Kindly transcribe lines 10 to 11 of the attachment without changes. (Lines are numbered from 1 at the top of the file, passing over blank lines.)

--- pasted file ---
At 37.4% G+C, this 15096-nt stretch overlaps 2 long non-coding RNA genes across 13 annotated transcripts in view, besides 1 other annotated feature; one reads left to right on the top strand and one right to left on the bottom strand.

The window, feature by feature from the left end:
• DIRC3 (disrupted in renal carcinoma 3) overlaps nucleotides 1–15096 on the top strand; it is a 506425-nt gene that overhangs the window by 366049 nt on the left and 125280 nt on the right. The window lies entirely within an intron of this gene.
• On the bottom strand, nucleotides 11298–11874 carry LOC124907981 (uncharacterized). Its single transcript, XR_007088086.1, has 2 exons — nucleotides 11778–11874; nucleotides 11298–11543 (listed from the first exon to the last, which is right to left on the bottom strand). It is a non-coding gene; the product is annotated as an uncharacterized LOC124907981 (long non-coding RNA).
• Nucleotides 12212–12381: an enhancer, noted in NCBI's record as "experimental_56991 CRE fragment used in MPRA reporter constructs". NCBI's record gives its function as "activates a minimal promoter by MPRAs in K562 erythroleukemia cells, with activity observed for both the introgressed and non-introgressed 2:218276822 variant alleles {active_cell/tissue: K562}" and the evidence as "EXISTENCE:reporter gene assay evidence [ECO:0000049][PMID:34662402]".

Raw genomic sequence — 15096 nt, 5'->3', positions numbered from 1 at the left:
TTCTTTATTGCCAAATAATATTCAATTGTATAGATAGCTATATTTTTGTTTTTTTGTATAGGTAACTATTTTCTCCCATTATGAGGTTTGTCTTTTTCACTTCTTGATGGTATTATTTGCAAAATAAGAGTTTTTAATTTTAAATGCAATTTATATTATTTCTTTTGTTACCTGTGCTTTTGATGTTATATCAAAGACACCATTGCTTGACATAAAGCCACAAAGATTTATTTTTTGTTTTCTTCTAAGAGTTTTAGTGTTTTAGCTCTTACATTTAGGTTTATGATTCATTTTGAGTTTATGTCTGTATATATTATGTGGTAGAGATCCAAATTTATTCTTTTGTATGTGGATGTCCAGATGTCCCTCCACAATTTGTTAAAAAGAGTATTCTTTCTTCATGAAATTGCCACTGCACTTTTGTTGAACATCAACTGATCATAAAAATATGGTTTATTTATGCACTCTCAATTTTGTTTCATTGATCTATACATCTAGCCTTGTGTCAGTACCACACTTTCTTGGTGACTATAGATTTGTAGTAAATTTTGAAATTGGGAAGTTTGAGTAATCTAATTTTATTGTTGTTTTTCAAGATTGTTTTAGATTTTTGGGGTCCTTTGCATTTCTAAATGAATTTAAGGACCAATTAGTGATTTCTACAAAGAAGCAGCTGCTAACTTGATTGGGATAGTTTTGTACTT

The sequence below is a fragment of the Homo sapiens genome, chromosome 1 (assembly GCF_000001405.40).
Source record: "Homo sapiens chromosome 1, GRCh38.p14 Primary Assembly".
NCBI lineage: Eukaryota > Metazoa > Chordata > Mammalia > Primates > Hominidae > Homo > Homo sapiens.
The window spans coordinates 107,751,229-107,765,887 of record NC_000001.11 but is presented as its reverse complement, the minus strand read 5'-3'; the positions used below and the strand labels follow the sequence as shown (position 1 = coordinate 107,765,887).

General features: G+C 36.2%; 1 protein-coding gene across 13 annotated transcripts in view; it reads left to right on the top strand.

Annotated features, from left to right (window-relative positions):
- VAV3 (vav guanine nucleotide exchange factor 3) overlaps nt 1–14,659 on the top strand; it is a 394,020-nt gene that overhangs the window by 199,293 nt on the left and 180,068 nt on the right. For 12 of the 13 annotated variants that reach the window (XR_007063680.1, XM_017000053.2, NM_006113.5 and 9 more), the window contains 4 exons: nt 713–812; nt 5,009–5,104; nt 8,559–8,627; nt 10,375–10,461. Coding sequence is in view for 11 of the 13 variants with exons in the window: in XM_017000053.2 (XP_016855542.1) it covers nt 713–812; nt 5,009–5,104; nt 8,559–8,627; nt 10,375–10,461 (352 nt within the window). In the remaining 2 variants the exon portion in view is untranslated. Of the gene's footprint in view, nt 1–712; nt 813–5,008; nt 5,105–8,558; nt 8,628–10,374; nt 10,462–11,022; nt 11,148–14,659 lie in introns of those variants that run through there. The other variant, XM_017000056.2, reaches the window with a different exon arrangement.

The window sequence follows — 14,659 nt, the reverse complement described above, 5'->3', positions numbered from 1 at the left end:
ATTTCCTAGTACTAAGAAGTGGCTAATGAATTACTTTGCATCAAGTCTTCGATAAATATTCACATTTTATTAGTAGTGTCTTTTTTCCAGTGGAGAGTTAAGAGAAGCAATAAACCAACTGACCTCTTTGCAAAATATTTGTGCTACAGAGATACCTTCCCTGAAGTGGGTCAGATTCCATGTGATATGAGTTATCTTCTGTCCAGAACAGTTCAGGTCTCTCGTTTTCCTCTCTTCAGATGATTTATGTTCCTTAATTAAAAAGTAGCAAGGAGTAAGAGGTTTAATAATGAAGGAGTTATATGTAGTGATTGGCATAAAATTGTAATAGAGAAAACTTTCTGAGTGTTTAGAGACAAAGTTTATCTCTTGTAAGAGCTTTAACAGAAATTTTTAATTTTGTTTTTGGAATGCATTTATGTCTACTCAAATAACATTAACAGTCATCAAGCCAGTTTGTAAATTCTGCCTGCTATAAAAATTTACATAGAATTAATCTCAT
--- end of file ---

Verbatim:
NCBI lineage: Eukaryota > Metazoa > Chordata > Mammalia > Primates > Hominidae > Homo > Homo sapiens.
The window spans coordinates 107,751,229-107,765,887 of record NC_000001.11 but is presented as its reverse complement, the minus strand read 5'-3'; the positions used below and the strand labels follow the sequence as shown (position 1 = coordinate 107,765,887).